Today, on what would have been Martin Luther King Jr.’s 83rd birthday, we are calling on the next generation to honor the courage of all who stand up for others, by serving their neighbors and making a positive impact in their communities — as part of our Greeks Give Back Challenge.
This LIFE magazine photograph — capturing the historic moment when Archbishop Iakovos joined Martin Luther King, Jr. during the famous civil rights march from Selma, to Montgomery Alabama in March of 1965 — reminds us that everyone can make a difference, and every day is a chance to do so.
Today, on what would have been Dr. King’s 83rd birthday, we are calling on the next generation to honor the courage of all who stand up for others, by serving their neighbors and making a positive impact in their communities — as part of our Greeks Give Back Challenge, a national competition to recognize and reward student achievements in community service.
“THEY CAME FROM EVERYWHERE — clergymen, nuns, students, doctors, plain Americans, Negro and white — to place themselves by Martin Luther King in the streets, to stand against the police of Alabama in the name of human dignity. In the turbulent history of civil rights, never had there been such a widespread reaction to the doctrine of white supremacy… There have been other landmarks in the decades of the Negro’s militancy — at cities like Little Rock and Oxford and Birmingham — but none had the power of Selma in 1965. Here the issue was simple: the right of every citizen to vote. Ironically, Alabama’s inept segregationist Governor George Wallace actually helped the Negroes. It would have cost him little to allow them their peaceful marches. Instead his troopers slashed them down with clubs. At last, this was too much. The nation’s clergy, long hesitant in this area of hunan need, swarmed to Selma. When one was killed, the nation was further inflamed. Even as [the] memorial service… was held at Selma, rallies sprang up all over the country. Though intransigent Alabama made another brutal show of force, the turning point had clearly arrived in the Negro’s cause.”
The Selma to Montgomery marches were three marches in 1965 that marked the… peak of the American civil rights movement. They grew out of the voting rights movement in Selma, Alabama, launched by local African-Americans who formed the Dallas County Voters League. In 1963, the DCVL and organizers from the Student Nonviolent Coordinating Committee began voter-registration work. When white resistance to Black voter registration proved intractable, the DCVL requested the assistance of Martin Luther King, Jr. and the Southern Christian Leadership Conference, who brought many prominent civil rights and civic leaders to support voting rights.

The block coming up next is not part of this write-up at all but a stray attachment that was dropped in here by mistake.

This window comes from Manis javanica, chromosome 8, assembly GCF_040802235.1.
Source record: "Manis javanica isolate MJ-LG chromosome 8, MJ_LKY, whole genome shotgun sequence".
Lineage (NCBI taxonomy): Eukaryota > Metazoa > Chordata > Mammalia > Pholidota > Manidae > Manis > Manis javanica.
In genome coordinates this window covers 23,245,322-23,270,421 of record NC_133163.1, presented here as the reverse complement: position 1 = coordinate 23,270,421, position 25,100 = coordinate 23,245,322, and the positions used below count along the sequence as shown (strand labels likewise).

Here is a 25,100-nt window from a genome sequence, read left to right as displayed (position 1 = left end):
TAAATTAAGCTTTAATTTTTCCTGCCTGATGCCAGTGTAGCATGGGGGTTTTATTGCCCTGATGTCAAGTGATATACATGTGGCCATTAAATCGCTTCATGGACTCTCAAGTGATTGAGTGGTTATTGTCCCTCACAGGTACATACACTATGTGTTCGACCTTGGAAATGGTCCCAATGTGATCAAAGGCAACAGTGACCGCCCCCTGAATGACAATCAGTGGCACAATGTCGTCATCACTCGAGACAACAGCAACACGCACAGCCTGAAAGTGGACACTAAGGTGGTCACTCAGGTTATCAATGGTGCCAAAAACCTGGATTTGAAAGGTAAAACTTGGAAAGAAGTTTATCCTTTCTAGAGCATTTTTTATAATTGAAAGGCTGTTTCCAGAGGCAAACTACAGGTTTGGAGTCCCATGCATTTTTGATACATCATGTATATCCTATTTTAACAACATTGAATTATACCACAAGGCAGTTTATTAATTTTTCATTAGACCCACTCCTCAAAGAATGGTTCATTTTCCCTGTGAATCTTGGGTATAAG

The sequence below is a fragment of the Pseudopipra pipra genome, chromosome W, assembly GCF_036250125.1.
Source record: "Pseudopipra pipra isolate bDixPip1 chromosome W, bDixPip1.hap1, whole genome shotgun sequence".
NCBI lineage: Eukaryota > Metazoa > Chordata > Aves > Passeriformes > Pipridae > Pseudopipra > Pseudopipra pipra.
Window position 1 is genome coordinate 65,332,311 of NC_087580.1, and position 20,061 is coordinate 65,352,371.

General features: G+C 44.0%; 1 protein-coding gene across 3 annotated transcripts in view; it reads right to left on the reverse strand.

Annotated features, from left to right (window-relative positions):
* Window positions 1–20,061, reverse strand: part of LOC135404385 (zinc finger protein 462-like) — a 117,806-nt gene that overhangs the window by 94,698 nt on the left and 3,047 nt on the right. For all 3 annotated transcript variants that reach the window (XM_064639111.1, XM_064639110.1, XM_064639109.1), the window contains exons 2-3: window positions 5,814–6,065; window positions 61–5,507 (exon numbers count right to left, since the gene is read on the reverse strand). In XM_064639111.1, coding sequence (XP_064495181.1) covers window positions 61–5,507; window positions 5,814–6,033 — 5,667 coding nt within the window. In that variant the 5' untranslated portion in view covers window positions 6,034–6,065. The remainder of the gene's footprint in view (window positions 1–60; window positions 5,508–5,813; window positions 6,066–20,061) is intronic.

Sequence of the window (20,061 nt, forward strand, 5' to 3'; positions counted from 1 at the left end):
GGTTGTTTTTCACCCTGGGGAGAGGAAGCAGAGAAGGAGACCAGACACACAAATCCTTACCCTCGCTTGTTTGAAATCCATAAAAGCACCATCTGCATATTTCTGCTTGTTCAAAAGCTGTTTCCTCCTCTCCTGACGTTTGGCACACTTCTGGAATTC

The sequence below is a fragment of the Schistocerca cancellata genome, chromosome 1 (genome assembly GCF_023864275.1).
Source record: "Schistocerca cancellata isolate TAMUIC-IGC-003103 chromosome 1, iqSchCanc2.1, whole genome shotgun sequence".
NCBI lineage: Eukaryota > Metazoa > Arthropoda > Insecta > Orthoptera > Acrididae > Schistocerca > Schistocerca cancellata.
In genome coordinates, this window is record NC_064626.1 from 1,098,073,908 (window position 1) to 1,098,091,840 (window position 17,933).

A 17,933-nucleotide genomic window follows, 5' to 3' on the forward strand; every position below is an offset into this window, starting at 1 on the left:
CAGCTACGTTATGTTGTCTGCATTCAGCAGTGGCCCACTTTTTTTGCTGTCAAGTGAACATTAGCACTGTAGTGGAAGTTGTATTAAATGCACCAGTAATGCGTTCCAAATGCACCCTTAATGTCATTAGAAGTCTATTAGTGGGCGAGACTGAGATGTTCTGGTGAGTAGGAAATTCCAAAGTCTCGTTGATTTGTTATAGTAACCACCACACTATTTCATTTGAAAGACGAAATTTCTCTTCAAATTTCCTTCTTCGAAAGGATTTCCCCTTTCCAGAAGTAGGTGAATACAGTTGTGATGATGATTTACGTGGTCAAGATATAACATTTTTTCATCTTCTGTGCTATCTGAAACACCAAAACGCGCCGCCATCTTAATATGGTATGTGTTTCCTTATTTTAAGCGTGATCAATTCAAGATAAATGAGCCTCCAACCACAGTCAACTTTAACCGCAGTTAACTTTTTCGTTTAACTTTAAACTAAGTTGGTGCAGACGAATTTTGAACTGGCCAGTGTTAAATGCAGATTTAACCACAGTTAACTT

The first march took place on March 7, 1965 — “Bloody Sunday” — when 600 civil rights marchers were attacked by state and local police with billy clubs and tear gas. Mounted troopers charged the crowd on horseback.Televised images of the brutal attack presented people with horrifying images of marchers left bloodied and severely injured, and roused support for the U.S. civil rights movement. Amelia Boynton was beaten and gassed nearly to death; her photo appeared on the front page of newspapers and news magazines around the world.
On March 9th, the following Tuesday, Dr. King led about 2,500 marchers out to the Edmund Pettus Bridge and held a short prayer session before turning the marchers back around, thereby obeying the court order preventing them from marching all the way to Montgomery. That evening, three white ministers who had come for the march were attacked and beaten with clubs. The worst injured was James Reeb, a white Unitarian Universalist minister from Boston. Selma’s public hospital refused to treat Rev. Reeb, who had to be taken to another hospital, two hours away. Reeb died on Thursday, March 11 at University Hospital with his wife by his side.
On March 21, close to 8,000 people assembled at Brown Chapel to commence the third Selma Civil Rights March. Most of the participants were black, but some were white and some were Asian and Latino. Spiritual leaders of multiple races religions and faith marched abreast with Dr. King… Under the terms of Judge Johnson’s order, the march was limited to no more than 300 participants for the two days they were on the two-lane portion of Highway-80… through Lowndes county… At the time of the march, the population of Lowndes County was 81% black and 19% white, but not a single black was registered to vote. At the same time there were 2,240 whites registered to vote in Lowndes County, a figure that represented 118% of the adult white population (in many southern counties of that era it was common practice to retain white voters on the rolls after they died or moved away).
“The end we seek,” King told the crowd, “is a society at peace with itself, a society that can live with its conscience. … I know you are asking today, How long will it take? I come to say to you this afternoon however difficult the moment, however frustrating the hour, it will not be long.”
Greeks Give Back links
How to Give Back: Ideas, resources and examples for student projects